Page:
In the new revolt in Sudan, women and youth will settle for nothing less than full civil rule

This language has been widely spoken by the younger generation over the past decade and has been used as a tool to resist the oppression of the former regime by students and artists. During the 2019 revolution, it was used to convey coded messages to young protesters. This widespread adoption of the language of marginalized homeless people affected by the war has given rare recognition to parts of the Sudanese population who are ordinarily forgotten. It was also a sign of a deep desire for fundamental change in the country.

Another revolution

Protesters today are not calling for a return to the pre-October 25 situation. Women’s and youth groups, as well as resistance committees, seek more fundamental changes. They are ready for a new revolution if necessary to avoid another coup in the future. Young people want a clear break with the country’s turbulent history and the failure of its powerful elite. This can only be achieved with full civil rule and an end to military interference in politics.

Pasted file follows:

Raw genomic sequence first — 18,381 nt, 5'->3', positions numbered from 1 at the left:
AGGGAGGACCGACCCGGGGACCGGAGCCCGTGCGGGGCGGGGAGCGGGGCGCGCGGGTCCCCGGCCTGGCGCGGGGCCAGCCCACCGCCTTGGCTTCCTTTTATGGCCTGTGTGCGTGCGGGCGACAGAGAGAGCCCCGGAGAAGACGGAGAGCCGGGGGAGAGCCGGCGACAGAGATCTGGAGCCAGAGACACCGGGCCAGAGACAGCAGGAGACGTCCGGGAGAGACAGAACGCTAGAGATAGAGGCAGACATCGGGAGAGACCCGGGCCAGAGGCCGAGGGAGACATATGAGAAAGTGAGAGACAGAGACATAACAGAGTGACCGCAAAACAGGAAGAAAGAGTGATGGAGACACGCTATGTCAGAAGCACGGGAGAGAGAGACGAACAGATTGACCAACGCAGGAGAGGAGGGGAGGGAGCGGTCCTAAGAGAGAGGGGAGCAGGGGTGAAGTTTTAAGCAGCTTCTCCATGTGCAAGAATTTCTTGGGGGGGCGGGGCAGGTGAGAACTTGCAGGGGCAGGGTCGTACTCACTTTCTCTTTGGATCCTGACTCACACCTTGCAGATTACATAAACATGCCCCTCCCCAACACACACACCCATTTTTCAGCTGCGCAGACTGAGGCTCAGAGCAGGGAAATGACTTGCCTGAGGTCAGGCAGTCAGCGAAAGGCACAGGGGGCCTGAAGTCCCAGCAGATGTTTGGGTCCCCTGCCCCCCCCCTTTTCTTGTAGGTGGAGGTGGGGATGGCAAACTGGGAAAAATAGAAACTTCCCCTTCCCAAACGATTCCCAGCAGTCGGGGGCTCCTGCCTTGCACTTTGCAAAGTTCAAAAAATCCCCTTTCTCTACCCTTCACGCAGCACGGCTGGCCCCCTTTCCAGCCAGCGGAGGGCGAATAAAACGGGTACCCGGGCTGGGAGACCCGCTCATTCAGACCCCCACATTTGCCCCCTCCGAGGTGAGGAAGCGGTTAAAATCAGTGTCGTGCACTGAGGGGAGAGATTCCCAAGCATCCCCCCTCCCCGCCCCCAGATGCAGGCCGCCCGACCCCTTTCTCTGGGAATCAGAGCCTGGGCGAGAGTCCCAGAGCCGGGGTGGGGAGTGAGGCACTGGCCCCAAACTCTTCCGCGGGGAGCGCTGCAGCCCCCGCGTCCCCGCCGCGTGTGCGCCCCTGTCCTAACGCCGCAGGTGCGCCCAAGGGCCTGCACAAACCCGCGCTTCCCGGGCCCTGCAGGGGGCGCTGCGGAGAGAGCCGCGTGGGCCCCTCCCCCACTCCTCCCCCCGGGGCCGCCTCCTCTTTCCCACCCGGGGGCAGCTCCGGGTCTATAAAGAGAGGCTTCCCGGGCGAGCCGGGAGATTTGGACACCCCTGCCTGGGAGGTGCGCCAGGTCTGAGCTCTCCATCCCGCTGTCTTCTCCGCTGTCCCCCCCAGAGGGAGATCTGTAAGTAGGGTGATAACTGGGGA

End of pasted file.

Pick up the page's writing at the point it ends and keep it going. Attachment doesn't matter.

The road to such change is long and arduous. But it is important to recognize the legitimacy of these demands. In a country that was under military rule for six decades and experienced 50 years of civil war, genocide and division, there is only one radical change.

And because we’ve been through everything in Sudan, we know that compromise is not a solution.

The seven demands of the resistance committees of October 30th lay the foundation for the future political agenda in the short and long term.

The demands focus on the demilitarization of the state, the release of prisoners, ensuring accountability for the crimes of the coup plotters and the building of civil institutions such as parliament.

Most importantly, the protesters have made it clear that they will not negotiate, compromise or partner with the coup plotters. Some experts and diplomats consider these conditions to be unrealistic, but the demands are aimed at avoiding any possibility of legitimizing the coup plotters.

The Sudanese people have already made up their minds to defy the coup and there is no turning back. If the international community is truly committed to democracy, it must stand by the people of Sudan and support their demands.


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